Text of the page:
Lesson Plan Background & Learning Outcomes:
This activity helps young children learn how to identify the feelings associated with not being able to have something they want. And, the children will review the possible choices of how to deal with wanting something that is not theirs.
- crayons or markers
- 2-3 puppets
Teaching and Learning Activities:
1. ACTIVATE LEARNING: Have children write or draw about a thing or activity they wish they had or could do.
2. Facilitate a conversation with the children about what they wish for or want and why. Share something you wish you could have or do, and why. Ask how it makes them feel?
3. Introduce the concept of comfortable and uncomfortable feelings with the following prompts:
- Name some feelings that are comfortable or that feel good.
- Name some feelings that are uncomfortable or that don’t feel very good.
- When you have comfortable feelings, how might you show them to other people? (e.g., smile, laugh, hug, act friendly)
- How do you think other people feel when we show our comfortable feelings? When you have uncomfortable feelings, how might you show them to other people? (e.g., yell, frown, blush, cry)
- How do you think other people feel when we show our uncomfortable feelings?
- How do you think expressing our feelings might help us get along better with one another? (e.g., understand each other and our differences, communicate better, resolve conflicts better, and share in each other’s excitement more frequently.)
4. Use puppets to play different roles in the following pretend situations:
- Your friend has one of the new action figures that you have been wishing to have for weeks.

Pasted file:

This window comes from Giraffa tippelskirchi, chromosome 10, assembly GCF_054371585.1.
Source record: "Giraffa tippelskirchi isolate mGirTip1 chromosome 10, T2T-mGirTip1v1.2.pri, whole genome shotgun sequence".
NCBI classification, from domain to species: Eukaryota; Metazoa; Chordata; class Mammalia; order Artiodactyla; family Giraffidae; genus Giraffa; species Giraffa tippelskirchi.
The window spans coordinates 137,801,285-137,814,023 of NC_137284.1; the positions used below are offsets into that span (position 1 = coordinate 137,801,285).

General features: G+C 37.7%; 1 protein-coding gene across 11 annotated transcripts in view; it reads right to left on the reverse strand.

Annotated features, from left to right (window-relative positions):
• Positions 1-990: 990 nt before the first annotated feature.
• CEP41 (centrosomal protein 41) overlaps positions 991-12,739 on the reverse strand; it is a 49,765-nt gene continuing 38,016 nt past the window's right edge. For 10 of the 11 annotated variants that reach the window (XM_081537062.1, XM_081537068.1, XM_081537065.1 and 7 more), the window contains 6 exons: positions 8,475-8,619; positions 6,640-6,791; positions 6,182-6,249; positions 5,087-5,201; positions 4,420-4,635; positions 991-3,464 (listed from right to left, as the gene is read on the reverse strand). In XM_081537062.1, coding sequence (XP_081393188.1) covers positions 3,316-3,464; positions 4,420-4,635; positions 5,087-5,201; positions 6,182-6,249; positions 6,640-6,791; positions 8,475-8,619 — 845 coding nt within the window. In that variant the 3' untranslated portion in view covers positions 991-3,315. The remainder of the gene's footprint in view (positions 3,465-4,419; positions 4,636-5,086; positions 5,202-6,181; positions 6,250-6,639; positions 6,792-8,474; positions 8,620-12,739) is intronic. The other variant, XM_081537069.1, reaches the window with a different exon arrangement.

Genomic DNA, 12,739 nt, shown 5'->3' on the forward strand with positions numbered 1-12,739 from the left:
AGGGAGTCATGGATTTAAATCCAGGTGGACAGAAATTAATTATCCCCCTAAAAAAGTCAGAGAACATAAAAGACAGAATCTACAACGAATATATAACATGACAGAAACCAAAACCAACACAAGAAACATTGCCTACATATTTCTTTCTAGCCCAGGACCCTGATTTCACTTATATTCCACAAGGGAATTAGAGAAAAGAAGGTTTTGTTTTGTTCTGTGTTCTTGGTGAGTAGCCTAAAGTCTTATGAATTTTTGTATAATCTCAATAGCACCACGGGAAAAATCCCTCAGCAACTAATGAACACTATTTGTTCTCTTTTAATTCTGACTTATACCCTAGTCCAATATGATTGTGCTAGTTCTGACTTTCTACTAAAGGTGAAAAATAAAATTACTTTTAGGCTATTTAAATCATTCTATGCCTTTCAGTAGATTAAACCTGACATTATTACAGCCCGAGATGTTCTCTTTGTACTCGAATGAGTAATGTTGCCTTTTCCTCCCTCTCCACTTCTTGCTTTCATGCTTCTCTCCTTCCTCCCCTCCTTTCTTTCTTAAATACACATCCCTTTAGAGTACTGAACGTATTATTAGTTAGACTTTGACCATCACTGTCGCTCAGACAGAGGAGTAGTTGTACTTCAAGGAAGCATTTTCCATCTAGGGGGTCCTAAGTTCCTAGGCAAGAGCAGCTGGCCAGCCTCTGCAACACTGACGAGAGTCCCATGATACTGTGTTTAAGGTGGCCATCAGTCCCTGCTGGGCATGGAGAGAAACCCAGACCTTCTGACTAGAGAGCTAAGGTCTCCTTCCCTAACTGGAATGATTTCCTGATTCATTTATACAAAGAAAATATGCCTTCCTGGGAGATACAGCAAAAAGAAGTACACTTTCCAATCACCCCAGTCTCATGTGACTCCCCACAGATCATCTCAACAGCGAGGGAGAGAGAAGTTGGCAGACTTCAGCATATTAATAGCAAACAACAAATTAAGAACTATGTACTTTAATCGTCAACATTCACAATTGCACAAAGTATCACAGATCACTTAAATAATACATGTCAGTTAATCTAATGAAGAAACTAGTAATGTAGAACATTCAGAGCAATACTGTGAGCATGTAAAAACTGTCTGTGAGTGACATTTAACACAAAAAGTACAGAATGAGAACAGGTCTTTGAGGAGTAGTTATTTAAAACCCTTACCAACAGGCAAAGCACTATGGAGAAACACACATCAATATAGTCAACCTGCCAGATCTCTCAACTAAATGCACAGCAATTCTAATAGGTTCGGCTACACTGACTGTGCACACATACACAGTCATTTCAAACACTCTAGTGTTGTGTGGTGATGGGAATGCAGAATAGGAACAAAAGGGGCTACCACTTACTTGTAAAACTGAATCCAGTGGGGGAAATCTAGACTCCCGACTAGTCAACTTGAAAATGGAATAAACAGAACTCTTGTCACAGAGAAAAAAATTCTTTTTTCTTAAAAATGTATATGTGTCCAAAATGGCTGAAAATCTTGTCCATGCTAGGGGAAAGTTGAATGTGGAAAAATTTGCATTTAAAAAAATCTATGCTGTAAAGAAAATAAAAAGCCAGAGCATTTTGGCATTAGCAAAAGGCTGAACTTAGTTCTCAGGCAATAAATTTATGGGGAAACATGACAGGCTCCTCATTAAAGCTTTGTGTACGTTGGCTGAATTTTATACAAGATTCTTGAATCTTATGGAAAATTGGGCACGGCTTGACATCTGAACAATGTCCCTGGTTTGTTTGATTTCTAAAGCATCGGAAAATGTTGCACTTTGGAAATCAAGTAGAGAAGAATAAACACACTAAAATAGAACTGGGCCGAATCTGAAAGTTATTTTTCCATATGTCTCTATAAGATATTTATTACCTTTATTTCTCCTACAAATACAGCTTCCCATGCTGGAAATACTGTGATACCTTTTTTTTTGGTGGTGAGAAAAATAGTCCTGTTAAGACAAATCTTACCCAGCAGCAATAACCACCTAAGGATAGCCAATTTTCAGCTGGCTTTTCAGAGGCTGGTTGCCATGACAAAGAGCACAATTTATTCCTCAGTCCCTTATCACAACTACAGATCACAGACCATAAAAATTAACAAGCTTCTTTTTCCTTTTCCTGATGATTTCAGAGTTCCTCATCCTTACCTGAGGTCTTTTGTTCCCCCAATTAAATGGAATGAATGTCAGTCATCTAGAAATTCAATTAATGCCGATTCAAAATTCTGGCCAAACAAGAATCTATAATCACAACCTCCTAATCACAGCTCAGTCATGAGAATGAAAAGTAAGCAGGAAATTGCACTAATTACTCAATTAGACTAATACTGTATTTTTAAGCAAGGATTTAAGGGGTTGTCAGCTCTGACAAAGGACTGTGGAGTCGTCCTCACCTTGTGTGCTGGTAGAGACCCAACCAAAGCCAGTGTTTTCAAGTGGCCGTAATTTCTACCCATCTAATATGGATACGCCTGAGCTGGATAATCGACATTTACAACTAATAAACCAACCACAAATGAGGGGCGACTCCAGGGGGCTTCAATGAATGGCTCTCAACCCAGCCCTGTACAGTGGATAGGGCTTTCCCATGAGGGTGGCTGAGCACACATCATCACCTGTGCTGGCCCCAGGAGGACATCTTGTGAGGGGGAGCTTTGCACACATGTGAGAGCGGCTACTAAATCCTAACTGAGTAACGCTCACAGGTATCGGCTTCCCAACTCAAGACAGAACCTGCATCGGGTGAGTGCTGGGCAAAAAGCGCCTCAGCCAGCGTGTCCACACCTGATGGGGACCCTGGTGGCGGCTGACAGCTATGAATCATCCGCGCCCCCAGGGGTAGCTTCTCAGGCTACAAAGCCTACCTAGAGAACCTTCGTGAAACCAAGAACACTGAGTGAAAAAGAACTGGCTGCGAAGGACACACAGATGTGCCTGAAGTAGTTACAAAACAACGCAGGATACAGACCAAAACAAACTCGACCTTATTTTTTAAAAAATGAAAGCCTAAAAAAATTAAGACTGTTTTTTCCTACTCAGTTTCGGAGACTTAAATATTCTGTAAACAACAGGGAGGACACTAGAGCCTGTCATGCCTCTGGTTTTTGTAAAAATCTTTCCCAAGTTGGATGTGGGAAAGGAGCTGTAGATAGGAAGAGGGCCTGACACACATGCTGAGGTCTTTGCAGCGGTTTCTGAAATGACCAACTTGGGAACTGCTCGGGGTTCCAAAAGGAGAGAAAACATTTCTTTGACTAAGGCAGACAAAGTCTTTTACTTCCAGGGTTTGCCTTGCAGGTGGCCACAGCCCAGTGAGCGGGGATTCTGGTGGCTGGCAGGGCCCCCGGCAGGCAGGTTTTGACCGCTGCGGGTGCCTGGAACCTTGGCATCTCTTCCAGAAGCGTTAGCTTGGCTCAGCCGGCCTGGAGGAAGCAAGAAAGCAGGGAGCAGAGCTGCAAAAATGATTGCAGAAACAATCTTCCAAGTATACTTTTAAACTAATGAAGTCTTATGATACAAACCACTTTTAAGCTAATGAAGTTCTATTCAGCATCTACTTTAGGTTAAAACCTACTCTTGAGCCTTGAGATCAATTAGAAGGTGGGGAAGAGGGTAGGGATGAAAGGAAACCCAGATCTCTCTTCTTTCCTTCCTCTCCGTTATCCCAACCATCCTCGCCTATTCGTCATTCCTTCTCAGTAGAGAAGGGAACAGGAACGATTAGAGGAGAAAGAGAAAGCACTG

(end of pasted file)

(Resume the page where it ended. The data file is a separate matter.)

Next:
- You want to play with your friend, but he has to go somewhere with his family all day.
- A girl in your class who uses a wheelchair has a computer with a game you love to play.
- Your brother just got a great bat and baseball for his birthday … just like the one you want.
- A neighbour child calls you a name that you don’t like.
- Your friend broke your new toy that you got for your birthday.
- Your mom won’t let you go to the movies with your friend’s family.
- Create scenarios inspired by the stories and situations that the children share.
5. Use these questions to help your child think about appropriate choices and behaviours in the role plays above:
- What are the puppets feelings in this situation? How do you know?
- Are the feelings comfortable or uncomfortable?
- What can we do when we want to have someone else’s things? What are our choices? What can we do when someone else is getting to do something we want to do? What are our choices?
- Have students create their own puppets (using socks, popsicle sticks or paper bags) and use this character in the role plays.
- Using familiar short stories, ask children to draw pictures that illustrate how the main characters feel and use the puppets to act out alternate scenarios for the characters.
- Older children can draw storyboards or create a digital story/dramatization individually or in groups.